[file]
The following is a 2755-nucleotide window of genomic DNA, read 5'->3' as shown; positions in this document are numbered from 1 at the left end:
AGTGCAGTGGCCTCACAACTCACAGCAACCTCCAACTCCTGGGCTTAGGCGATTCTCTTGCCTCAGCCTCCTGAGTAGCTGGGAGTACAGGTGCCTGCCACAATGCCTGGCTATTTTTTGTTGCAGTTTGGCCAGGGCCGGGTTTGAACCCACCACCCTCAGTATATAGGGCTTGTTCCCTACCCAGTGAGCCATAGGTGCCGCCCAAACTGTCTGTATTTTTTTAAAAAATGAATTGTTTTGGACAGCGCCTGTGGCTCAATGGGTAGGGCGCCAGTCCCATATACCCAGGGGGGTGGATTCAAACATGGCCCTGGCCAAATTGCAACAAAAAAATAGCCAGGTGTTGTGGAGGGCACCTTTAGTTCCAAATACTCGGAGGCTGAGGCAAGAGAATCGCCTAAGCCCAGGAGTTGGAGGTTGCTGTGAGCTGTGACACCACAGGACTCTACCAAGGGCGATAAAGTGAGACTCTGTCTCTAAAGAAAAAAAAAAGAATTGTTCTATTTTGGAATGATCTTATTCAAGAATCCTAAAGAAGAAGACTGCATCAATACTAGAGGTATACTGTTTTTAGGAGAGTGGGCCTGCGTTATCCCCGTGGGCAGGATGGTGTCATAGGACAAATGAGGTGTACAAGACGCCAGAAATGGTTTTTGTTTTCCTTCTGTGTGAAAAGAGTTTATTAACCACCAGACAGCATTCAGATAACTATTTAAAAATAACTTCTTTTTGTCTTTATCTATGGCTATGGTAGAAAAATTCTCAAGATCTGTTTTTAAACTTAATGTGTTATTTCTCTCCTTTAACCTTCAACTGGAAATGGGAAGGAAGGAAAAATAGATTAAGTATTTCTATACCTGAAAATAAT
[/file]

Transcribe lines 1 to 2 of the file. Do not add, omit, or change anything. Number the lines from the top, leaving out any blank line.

The following is a 2755-nucleotide window of genomic DNA, read 5'->3' as shown; positions in this document are numbered from 1 at the left end:
AGTGCAGTGGCCTCACAACTCACAGCAACCTCCAACTCCTGGGCTTAGGCGATTCTCTTGCCTCAGCCTCCTGAGTAGCTGGGAGTACAGGTGCCTGCCACAATGCCTGGCTATTTTTTGTTGCAGTTTGGCCAGGGCCGGGTTTGAACCCACCACCCTCAGTATATAGGGCTTGTTCCCTACCCAGTGAGCCATAGGTGCCGCCCAAACTGTCTGTATTTTTTTAAAAAATGAATTGTTTTGGACAGCGCCTGTGGCTCAATGGGTAGGGCGCCAGTCCCATATACCCAGGGGGGTGGATTCAAACATGGCCCTGGCCAAATTGCAACAAAAAAATAGCCAGGTGTTGTGGAGGGCACCTTTAGTTCCAAATACTCGGAGGCTGAGGCAAGAGAATCGCCTAAGCCCAGGAGTTGGAGGTTGCTGTGAGCTGTGACACCACAGGACTCTACCAAGGGCGATAAAGTGAGACTCTGTCTCTAAAGAAAAAAAAAAGAATTGTTCTATTTTGGAATGATCTTATTCAAGAATCCTAAAGAAGAAGACTGCATCAATACTAGAGGTATACTGTTTTTAGGAGAGTGGGCCTGCGTTATCCCCGTGGGCAGGATGGTGTCATAGGACAAATGAGGTGTACAAGACGCCAGAAATGGTTTTTGTTTTCCTTCTGTGTGAAAAGAGTTTATTAACCACCAGACAGCATTCAGATAACTATTTAAAAATAACTTCTTTTTGTCTTTATCTATGGCTATGGTAGAAAAATTCTCAAGATCTGTTTTTAAACTTAATGTGTTATTTCTCTCCTTTAACCTTCAACTGGAAATGGGAAGGAAGGAAAAATAGATTAAGTATTTCTATACCTGAAAATAAT